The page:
The severe worldwide shortage of donor organs, and severe pathologies placing patients at high risk for rejecting conventional cornea transplantation, have left many corneal blind patients untreated. Following successful pre-clinical evaluation in mini-pigs, we tested a biomaterials-enabled pro-regeneration strategy to restore corneal integrity in an open-label observational study of six patients. Cell-free corneal implants comprising recombinant human collagen and phosphorylcholine were grafted by anterior lamellar keratoplasty into corneas of unilaterally blind patients diagnosed at high-risk for rejecting donor allografts. They were followed-up for a mean of 24 months. Patients with acute disease (ulceration) were relieved of pain and discomfort within 1–2 weeks post-operation. Patients with scarred or ulcerated corneas from severe infection showed better vision improvement, followed by corneas with burns. Corneas with immune or degenerative conditions transplanted for symptom relief only showed no vision improvement overall. However, grafting promoted nerve regeneration as observed by improved touch sensitivity to near normal levels in all patients tested, even for those with little/no sensitivity before treatment. Overall, three out of six patients showed significant vision improvement. Others were sufficiently stabilized to allow follow-on surgery to restore vision. Grafting outcomes in mini-pig corneas were superior to those in human subjects, emphasizing that animal models are only predictive for patients with non-severely pathological corneas; however, for establishing parameters such as stable corneal tissue and nerve regeneration, our pig model is satisfactory. While further testing is merited, we have nevertheless shown that cell-free implants are potentially safe, efficacious options for treating high-risk patients.
In tissue engineering and regenerative medicine, exciting new biomaterials and technologies such as 3D printing have produced very promising results in animal models, showing regeneration in a range of organs.1 However, translation of these remarkable accomplishments from animal models to patients in clinical practice has been protracted. One problem is the failure to obtain stable and functional integration of biomaterials into chronically damaged, diseased or aged tissues, unlike the case with mostly young, healthy animal models.1 The limited predictive power of pre-clinical animal studies, which typically involve the use of rodents and rabbits, has indeed been identified as the primary barrier to safe translation.2 More recently, pigs have been proposed as ideal pre-clinical models as the anatomy, physiology, and biochemistry of many of their organs,3,4 including their corneas,5 is similar to that of humans, allowing for greater predictability of performance of new implants in human subjects.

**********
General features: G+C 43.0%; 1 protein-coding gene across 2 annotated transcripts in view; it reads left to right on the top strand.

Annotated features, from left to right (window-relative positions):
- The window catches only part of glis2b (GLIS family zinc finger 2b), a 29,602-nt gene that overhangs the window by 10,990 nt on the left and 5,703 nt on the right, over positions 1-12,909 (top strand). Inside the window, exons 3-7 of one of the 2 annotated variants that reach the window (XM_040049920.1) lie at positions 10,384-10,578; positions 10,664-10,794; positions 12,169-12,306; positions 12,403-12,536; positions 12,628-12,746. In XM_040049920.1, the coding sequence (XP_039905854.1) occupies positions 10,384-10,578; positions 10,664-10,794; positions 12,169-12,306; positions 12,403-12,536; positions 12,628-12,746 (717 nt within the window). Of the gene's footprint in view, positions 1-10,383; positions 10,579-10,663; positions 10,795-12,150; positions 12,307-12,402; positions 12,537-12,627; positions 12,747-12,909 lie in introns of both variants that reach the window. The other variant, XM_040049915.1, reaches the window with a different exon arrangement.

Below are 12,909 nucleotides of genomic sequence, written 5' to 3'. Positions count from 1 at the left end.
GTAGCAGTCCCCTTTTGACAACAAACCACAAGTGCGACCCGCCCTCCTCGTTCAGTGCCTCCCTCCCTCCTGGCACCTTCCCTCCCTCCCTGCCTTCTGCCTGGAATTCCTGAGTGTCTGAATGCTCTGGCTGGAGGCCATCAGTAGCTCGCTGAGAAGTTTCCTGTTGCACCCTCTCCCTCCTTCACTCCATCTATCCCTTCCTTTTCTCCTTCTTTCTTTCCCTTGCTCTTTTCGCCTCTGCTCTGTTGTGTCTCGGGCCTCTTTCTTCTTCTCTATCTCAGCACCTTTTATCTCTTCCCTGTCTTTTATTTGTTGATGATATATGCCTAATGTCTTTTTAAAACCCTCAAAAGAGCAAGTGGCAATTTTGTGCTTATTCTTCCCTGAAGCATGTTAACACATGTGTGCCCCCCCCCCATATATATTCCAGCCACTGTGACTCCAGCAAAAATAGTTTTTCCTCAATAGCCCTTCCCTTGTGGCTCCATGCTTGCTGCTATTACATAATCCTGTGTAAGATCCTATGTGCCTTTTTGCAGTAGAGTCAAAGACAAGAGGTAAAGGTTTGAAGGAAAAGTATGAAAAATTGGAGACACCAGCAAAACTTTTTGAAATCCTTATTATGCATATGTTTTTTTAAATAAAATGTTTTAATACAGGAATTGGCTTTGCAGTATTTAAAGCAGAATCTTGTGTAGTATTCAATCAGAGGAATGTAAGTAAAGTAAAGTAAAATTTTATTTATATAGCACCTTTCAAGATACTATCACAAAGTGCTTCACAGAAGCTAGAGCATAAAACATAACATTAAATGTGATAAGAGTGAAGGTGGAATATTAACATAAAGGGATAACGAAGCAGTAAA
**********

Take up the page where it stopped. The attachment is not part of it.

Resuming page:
The human cornea is a relatively simple tissue comprising three main layers, an outer multilayered epithelium, a middle stroma consisting of a largely collagenous extracellular matrix and cells arranged in layers, and an inner single-layered endothelium. It is highly innervated but avascular, and is optically transparent to allow entry of light into the eye for vision. Irreversible loss of transparency can result in corneal blindness. Corneal blindness is estimated to affect 23 million individuals worldwide6 and is treated by corneal transplantation to restore clarity. However, there is a severe worldwide shortage of donor tissues, as with other transplantable organs. With only one donor cornea available for every 70 needed,7 it is evident that an alternative solution to just increasing the donation rate is crucial. Furthermore, corneas with inflammation and severe pathologies have a high risk (up to 49%) for rejecting conventional donor allografts.6 Over 90% of all cornea blind individuals and in particular, high-risk individuals, live in low to middle-income countries (LMICs).6,8 Due to a lack of resources in these countries, the treatment of these high-risk patients with stem cell technology is not possible, and the limited supply of donor tissues is prioritized for lower risk patients that have a higher chance of successful recovery.9,10 Artificial corneas known as keratoprostheses have been developed but only two have been successful in clinical use.11 However, because of the risk of severe side effects such as potentially blinding glaucoma, and the need for immune suppression and lifelong antibiotics, these are generally used only in end-stage diseased corneas.12 Full-thickness corneal grafting by penetrating keratoplasty (PK) remains the mainstay of corneal transplantation globally, particularly in LMICs13 even though partial thickness grafts that address only the affected layers are gaining in popularity. For damage affecting the epithelium and stroma, partial-thickness anterior lamellar keratoplasty (ALK) is performed. Given the magnitude of the problem with an estimated 1.52 million new cases of corneal blindness per year,6 cost-effective, cell-free biomaterials implants that promote endogenous regeneration while minimizing the regulatory and scientific challenges of specialized cleanrooms14 and immune rejection, are attractive clinical options.
Our team has previously shown that cell-free implants comprising carbodiimide-crosslinked recombinant human collagen type III (RHCIII) stimulated stable regeneration in conventional cornea grafted patients.15,16 However, for use in high-risk patients, we incorporated a second network of 2-methacryloyloxyethyl phosphorylcholine (MPC) as a structural element within the implant. MPC is a synthetic lipid reported to suppress inflammatory responses,17 and to minimize neovascularization in rabbit models of corneal alkali burn.18 In three pilot patients, the use of small tectonic patches of RHCIII-MPC to replace excised ulcerated tissue resulted in the successful restoration of corneal integrity without any adverse effects.19